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Archive for May, 2007

Lots of reflection going on this week. The little soap opera I’ve got going on in the background has only increased my need to look back, reflect and attempt to get some idea of where I am and where I want to go.

It’s odd to look back at my own mental landscape, see where I’ve been as compared to where I am now. I keep referring to my life as constantly going back to square zero. In a way that’s true, but in way it’s not.

History has not always meant a great deal to me. I figured the past was the past, there was nothing you could do to change it so why bother? In my younger days, I didn’t think to ask. As I grew older, I didn’t want to ask. Now, all I seem to do is ask.

It’s the whys that stand out to me. As a young child, I still thought I was like everyone else. My family’s history was my history. I knew nothing else but life as an American growing up in this little Texas town. My life rarely breached the borders of my county much less those of the US.

Slowly, I was forced to view my world across racial and ethnic lines. There was nothing for me to relate to as the lone other. As I’ve said before, I relied on television, movies and books to find some place for myself. Stereotypical or not, it was something and there was always ET and Tarzan. I laugh sometimes thinking back at how I found my closest associations in the science fiction/fantasy genres.

It was all I had at the time to fill my need to belong to something. Now I can kind of look back on it with a sense of humor, but at the time it was very lonely. I did whatever I could to rid myself of that loneliness, turned to what was available at the time. It’s a consistent pattern throughout my life as most of you know.

I’m not sure how much TRAness plays a part in all my searching. I’m sure it’s had a lot to do with it. Would I have gone to such lengths if I hadn’t been a TRA or even adopted? Would it have been something I just took for granted? I guess it’s just another one of those unanswerable what-if questions.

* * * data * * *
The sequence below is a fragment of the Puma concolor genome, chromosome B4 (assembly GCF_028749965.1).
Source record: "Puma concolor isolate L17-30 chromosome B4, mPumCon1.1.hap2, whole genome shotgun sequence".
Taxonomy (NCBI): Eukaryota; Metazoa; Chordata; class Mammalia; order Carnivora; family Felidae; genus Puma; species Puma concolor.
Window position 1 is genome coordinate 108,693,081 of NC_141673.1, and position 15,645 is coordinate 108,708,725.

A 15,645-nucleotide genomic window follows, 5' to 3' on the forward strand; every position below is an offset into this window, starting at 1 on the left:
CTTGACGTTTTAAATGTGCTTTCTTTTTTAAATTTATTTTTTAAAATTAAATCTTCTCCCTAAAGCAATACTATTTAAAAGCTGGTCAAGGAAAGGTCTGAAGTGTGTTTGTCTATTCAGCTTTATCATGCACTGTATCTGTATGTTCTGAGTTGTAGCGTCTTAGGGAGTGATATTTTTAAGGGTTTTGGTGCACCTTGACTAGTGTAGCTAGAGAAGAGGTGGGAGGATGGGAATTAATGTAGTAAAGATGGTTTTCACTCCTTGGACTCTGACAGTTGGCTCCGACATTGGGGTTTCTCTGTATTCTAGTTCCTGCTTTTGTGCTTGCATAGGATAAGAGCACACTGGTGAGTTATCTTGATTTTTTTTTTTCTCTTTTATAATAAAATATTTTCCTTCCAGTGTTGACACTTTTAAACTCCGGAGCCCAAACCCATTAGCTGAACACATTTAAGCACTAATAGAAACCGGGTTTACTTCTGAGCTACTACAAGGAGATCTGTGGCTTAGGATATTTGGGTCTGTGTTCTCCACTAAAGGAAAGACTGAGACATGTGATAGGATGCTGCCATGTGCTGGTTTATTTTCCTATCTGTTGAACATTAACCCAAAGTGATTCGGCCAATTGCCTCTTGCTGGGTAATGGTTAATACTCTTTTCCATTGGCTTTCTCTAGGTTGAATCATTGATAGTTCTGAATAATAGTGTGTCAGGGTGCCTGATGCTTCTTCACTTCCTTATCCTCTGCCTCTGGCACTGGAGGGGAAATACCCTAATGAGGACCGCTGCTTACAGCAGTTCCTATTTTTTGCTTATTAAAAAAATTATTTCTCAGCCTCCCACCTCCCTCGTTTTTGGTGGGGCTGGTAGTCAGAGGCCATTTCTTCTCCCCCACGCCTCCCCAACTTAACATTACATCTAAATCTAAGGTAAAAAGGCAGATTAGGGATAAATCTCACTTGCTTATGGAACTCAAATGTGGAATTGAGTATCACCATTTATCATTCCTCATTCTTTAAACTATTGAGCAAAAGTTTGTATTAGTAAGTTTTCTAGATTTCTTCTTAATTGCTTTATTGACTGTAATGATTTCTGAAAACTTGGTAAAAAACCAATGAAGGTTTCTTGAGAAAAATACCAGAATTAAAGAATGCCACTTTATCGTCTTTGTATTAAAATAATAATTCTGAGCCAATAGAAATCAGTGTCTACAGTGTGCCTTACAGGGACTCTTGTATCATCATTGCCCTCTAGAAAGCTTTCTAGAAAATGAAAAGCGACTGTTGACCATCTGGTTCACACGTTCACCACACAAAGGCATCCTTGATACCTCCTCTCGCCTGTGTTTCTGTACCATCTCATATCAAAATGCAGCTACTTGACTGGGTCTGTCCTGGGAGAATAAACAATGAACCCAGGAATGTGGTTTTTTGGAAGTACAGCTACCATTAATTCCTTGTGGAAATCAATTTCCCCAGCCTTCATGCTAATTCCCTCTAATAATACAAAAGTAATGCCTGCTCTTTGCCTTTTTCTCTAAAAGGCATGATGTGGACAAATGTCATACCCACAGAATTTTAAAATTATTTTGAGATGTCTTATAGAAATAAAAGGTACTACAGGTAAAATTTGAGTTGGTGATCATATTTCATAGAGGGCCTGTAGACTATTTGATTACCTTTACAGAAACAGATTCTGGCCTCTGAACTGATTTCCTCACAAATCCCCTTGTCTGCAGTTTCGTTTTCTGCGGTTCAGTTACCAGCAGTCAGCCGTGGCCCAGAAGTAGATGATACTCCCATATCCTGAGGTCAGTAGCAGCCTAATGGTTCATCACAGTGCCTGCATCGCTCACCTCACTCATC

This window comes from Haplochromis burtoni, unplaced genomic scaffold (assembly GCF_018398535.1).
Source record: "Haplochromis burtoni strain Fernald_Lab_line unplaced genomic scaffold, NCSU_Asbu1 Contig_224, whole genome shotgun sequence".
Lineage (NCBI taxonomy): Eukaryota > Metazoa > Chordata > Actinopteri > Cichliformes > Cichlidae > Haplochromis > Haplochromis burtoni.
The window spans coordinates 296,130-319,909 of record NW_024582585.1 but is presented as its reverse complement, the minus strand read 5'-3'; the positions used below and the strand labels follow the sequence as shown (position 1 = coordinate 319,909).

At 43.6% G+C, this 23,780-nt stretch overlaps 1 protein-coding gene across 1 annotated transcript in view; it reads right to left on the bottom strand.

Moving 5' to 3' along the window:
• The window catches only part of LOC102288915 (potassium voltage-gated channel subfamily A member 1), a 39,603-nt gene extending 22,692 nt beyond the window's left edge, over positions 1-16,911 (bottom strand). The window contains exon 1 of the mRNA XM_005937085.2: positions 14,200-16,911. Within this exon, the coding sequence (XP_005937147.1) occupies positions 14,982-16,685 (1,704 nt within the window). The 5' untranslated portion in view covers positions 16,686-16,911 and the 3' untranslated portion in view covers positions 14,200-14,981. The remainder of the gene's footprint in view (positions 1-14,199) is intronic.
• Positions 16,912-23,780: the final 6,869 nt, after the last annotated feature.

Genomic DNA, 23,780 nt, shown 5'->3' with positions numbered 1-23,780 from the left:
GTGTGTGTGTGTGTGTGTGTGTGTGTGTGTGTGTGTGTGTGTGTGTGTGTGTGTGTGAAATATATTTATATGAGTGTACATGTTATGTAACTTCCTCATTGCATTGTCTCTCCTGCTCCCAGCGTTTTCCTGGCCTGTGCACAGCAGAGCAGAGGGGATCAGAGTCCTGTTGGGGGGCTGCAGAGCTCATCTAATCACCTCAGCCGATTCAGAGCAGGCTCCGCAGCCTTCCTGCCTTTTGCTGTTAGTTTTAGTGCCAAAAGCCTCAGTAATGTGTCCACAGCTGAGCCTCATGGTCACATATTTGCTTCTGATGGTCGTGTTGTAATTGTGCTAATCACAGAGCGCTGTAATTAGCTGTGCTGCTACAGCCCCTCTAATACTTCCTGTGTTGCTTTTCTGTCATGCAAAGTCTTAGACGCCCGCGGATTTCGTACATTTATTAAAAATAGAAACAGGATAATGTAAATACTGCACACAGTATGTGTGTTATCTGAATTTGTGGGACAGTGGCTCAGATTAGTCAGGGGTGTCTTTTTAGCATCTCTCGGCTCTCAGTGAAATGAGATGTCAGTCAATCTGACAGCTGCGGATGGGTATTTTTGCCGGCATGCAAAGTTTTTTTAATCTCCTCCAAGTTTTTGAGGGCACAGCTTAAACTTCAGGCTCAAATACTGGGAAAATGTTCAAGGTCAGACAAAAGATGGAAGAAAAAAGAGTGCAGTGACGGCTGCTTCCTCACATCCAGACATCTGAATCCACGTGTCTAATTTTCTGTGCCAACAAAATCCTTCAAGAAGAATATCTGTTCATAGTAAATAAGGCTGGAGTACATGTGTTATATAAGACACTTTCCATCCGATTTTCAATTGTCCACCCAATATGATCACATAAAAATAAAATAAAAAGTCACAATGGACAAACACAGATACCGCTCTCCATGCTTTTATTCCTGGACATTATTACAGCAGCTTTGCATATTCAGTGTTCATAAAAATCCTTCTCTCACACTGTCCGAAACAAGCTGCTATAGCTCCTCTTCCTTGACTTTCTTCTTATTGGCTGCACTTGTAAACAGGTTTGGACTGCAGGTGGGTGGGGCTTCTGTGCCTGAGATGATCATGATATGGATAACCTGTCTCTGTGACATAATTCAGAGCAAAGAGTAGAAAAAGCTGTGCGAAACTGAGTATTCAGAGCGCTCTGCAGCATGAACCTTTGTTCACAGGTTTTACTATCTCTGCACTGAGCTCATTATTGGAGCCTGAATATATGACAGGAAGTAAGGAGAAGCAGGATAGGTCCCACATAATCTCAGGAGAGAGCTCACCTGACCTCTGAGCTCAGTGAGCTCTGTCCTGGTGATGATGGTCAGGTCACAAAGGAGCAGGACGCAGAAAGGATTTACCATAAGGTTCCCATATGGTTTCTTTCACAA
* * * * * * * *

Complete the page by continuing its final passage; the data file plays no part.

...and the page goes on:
Now my mind turns towards history and where I belong within it. It’s strange that it took me so long to even consider myself an immigrant. I don’t think I wanted to in my early years. It wasn’t something that I wanted to accept. I’d left Vietnam with a war on my heels. It wasn’t something I wanted people to know so I ran from it and just kept on running.

When people heard “Vietnam,” they immediately thought “Vietnam War” and with that came all the hate, stereotypes and sometimes even pity. I think it was that look of pity that I hated the most. Well, there was the pumped up look some would get as if they’d hand-saved me themselves. “Operation babylift? No, I wasn’t a part of that particular ‘miracle’.” Was I suppose to thank them? That’s another annoyance of mine, but that’s a whole other blog post.

All I really wanted at the time was just to be American. Forget everything else, it was in the past and I’d left it behind to forget about it. I wasn’t a part of it anymore, and I certainly wanted no part of it in my life.

The problem I didn’t foresee was that I didn’t really know what “American” meant any more than I knew what it meant to be “Vietnamese.” My idea of “American” was handed down to me in its small town, Texan, white, Christian form. It was living life as a Muslim that opened my eyes to the narrowness of my thinking. An unusual route to take, I suppose, but one that brought me to this place. Despite everything, I’m glad to be here.